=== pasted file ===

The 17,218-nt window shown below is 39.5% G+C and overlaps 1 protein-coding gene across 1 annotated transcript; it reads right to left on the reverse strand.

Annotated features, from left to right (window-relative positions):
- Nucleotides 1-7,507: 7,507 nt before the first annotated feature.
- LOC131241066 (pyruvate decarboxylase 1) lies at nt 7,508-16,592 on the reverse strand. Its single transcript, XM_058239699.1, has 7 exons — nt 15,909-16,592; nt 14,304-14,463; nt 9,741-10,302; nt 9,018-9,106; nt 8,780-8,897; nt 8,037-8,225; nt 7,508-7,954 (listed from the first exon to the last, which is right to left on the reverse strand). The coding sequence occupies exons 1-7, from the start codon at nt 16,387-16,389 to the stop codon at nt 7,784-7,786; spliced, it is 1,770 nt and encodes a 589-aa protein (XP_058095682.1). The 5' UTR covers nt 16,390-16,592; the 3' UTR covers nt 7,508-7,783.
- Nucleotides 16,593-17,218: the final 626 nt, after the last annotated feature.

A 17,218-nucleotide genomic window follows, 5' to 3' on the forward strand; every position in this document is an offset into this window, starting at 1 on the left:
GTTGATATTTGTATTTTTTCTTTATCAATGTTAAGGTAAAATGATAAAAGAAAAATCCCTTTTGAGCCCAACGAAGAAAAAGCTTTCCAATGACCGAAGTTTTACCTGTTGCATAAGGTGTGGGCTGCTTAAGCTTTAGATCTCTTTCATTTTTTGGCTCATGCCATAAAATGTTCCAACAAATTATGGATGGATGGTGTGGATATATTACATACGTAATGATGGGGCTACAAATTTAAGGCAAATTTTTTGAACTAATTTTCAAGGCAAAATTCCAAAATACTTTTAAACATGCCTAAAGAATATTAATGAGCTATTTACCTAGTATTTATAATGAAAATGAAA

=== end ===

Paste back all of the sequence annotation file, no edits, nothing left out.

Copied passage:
The 17,218-nt window shown below is 39.5% G+C and overlaps 1 protein-coding gene across 1 annotated transcript; it reads right to left on the reverse strand.

Annotated features, from left to right (window-relative positions):
- Nucleotides 1-7,507: 7,507 nt before the first annotated feature.
- LOC131241066 (pyruvate decarboxylase 1) lies at nt 7,508-16,592 on the reverse strand. Its single transcript, XM_058239699.1, has 7 exons — nt 15,909-16,592; nt 14,304-14,463; nt 9,741-10,302; nt 9,018-9,106; nt 8,780-8,897; nt 8,037-8,225; nt 7,508-7,954 (listed from the first exon to the last, which is right to left on the reverse strand). The coding sequence occupies exons 1-7, from the start codon at nt 16,387-16,389 to the stop codon at nt 7,784-7,786; spliced, it is 1,770 nt and encodes a 589-aa protein (XP_058095682.1). The 5' UTR covers nt 16,390-16,592; the 3' UTR covers nt 7,508-7,783.
- Nucleotides 16,593-17,218: the final 626 nt, after the last annotated feature.

A 17,218-nucleotide genomic window follows, 5' to 3' on the forward strand; every position in this document is an offset into this window, starting at 1 on the left:
GTTGATATTTGTATTTTTTCTTTATCAATGTTAAGGTAAAATGATAAAAGAAAAATCCCTTTTGAGCCCAACGAAGAAAAAGCTTTCCAATGACCGAAGTTTTACCTGTTGCATAAGGTGTGGGCTGCTTAAGCTTTAGATCTCTTTCATTTTTTGGCTCATGCCATAAAATGTTCCAACAAATTATGGATGGATGGTGTGGATATATTACATACGTAATGATGGGGCTACAAATTTAAGGCAAATTTTTTGAACTAATTTTCAAGGCAAAATTCCAAAATACTTTTAAACATGCCTAAAGAATATTAATGAGCTATTTACCTAGTATTTATAATGAAAATGAAA